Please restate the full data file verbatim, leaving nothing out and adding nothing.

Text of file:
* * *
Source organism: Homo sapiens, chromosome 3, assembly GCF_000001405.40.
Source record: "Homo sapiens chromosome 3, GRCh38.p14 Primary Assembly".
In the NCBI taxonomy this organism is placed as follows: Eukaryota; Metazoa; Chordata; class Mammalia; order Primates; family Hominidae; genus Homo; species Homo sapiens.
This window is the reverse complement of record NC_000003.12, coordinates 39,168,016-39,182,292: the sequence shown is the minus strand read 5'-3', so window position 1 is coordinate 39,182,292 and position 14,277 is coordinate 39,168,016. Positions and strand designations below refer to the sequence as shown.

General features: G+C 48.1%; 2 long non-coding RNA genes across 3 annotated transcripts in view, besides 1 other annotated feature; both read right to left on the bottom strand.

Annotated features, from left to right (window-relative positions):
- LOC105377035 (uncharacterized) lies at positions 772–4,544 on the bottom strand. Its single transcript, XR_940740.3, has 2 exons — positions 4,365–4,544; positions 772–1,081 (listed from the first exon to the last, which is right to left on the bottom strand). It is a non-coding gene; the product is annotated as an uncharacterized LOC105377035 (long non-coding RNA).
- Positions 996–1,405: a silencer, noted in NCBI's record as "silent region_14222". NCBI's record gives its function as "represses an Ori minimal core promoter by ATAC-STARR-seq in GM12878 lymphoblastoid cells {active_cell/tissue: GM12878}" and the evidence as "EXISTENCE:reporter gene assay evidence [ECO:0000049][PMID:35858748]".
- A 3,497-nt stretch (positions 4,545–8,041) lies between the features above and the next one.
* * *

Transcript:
Source organism: Homo sapiens, chromosome 3, assembly GCF_000001405.40.
Source record: "Homo sapiens chromosome 3, GRCh38.p14 Primary Assembly".
In the NCBI taxonomy this organism is placed as follows: Eukaryota; Metazoa; Chordata; class Mammalia; order Primates; family Hominidae; genus Homo; species Homo sapiens.
This window is the reverse complement of record NC_000003.12, coordinates 39,168,016-39,182,292: the sequence shown is the minus strand read 5'-3', so window position 1 is coordinate 39,182,292 and position 14,277 is coordinate 39,168,016. Positions and strand designations below refer to the sequence as shown.

General features: G+C 48.1%; 2 long non-coding RNA genes across 3 annotated transcripts in view, besides 1 other annotated feature; both read right to left on the bottom strand.

Annotated features, from left to right (window-relative positions):
- LOC105377035 (uncharacterized) lies at positions 772–4,544 on the bottom strand. Its single transcript, XR_940740.3, has 2 exons — positions 4,365–4,544; positions 772–1,081 (listed from the first exon to the last, which is right to left on the bottom strand). It is a non-coding gene; the product is annotated as an uncharacterized LOC105377035 (long non-coding RNA).
- Positions 996–1,405: a silencer, noted in NCBI's record as "silent region_14222". NCBI's record gives its function as "represses an Ori minimal core promoter by ATAC-STARR-seq in GM12878 lymphoblastoid cells {active_cell/tissue: GM12878}" and the evidence as "EXISTENCE:reporter gene assay evidence [ECO:0000049][PMID:35858748]".
- A 3,497-nt stretch (positions 4,545–8,041) lies between the features above and the next one.